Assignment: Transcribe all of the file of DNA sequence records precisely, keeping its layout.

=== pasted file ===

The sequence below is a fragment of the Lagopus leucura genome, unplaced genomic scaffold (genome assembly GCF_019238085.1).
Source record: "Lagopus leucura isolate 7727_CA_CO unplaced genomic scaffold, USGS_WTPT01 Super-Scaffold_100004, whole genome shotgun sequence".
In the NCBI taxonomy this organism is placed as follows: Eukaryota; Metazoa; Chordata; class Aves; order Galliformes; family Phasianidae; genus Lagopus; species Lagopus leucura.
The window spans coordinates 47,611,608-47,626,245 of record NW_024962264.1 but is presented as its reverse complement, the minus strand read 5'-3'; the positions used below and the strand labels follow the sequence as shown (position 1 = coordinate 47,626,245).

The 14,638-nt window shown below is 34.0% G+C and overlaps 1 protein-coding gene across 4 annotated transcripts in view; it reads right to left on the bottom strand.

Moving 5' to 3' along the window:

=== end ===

The sequence below is a fragment of the Lagopus leucura genome, unplaced genomic scaffold (genome assembly GCF_019238085.1).
Source record: "Lagopus leucura isolate 7727_CA_CO unplaced genomic scaffold, USGS_WTPT01 Super-Scaffold_100004, whole genome shotgun sequence".
In the NCBI taxonomy this organism is placed as follows: Eukaryota; Metazoa; Chordata; class Aves; order Galliformes; family Phasianidae; genus Lagopus; species Lagopus leucura.
The window spans coordinates 47,611,608-47,626,245 of record NW_024962264.1 but is presented as its reverse complement, the minus strand read 5'-3'; the positions used below and the strand labels follow the sequence as shown (position 1 = coordinate 47,626,245).

The 14,638-nt window shown below is 34.0% G+C and overlaps 1 protein-coding gene across 4 annotated transcripts in view; it reads right to left on the bottom strand.

Moving 5' to 3' along the window: